Dave 1949By 1949 I was 13 years old and we moved to Luton, an industrial town just 30 miles north of London. My mother finally said she was through moving and we settled there. I caught up with my education, got a scholarship to an Engineering Technical School, which lead to an engineering apprenticeship.

Luton was also where I started cycling. Joined a club and started racing at 16 years old. It was where I met Pop Hodge and started dabbling in framebuilding, and look where that lead. Luton was definitely a life changing move.

In 1959, now 23 years old, an adult and able to make my own choices. On a quite sudden whim while in between jobs, I decided to move north the Nottingham. It was there I later married in 1964, and we had two daughters. 

In 1969, still unaware of this ten year itch thing I had going, we upped and moved to Worcester. My original intentions were to find a simpler lifestyle in rural Worcestershire. A better environment to raise two small daughters.

As it happened Worcester was in the West Midlands, just south of Birmingham, and a hot bed of British cycle racing. This got me heavily involved in cycling and framebuilding again. Once again a life changing move.

Dave 1979In 1979 aged 43 I moved to America. My marriage had ended and it was a good time to make a complete break.

I later remarried.  Nothing happened in 1989, except my second wife left, so I guess that is significant, but not altogether life changing. Anyway I was aware if this ten year cycle thing by now.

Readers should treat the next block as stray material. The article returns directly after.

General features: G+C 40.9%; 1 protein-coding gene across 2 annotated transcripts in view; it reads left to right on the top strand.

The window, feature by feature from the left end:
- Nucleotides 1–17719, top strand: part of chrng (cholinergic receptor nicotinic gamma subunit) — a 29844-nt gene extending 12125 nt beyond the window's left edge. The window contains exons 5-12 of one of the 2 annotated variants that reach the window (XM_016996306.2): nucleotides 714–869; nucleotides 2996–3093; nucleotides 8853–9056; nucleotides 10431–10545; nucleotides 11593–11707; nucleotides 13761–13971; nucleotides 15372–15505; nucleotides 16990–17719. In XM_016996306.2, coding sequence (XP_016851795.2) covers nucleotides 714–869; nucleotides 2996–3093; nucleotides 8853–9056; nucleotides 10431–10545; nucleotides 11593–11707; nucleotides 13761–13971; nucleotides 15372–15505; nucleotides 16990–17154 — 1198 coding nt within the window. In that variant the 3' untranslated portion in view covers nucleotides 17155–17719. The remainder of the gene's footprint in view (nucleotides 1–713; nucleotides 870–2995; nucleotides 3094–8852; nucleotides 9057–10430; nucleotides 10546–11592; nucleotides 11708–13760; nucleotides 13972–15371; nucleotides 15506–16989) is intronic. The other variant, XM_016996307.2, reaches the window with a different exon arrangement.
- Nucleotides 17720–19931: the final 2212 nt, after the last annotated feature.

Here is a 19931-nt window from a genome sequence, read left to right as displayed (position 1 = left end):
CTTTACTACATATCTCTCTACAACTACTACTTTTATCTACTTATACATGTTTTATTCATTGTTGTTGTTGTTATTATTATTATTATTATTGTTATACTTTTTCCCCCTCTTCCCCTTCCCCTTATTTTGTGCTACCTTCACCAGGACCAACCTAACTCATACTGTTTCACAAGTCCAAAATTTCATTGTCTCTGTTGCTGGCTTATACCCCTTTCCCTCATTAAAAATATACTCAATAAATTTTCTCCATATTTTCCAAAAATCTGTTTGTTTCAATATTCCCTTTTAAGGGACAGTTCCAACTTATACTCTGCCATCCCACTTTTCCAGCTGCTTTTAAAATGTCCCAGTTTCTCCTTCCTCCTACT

I left the bike biz in 1993, moved to Eugene, Oregon in 1994. Met my wife Kathy there and married in October, 1998. Now I could have waited a few months and married in 1999, but you can’t manipulate fate, and for what other reason would I do that?

We moved to Charleston, South Carolina in 2001. We are still here and nothing significant happened in 2009. However, here we are on the dawn of 2019 and we are considering moving inland. Charleston is a beautiful area and we love it here, but the secret is out and there are getting to be too many people. Traffic is horrendous, and it will only get worse.

We are looking at rural areas near Greenville, South Carolina. Listed as a bicycle friendly city by the League of American Wheelmen. It could happen this year, but not be to fulfil some prophecy, but because the time is right. It will just be a coincidence that it happened on a year ending in nine, which is how I feel it has always been. An interesting coincidence.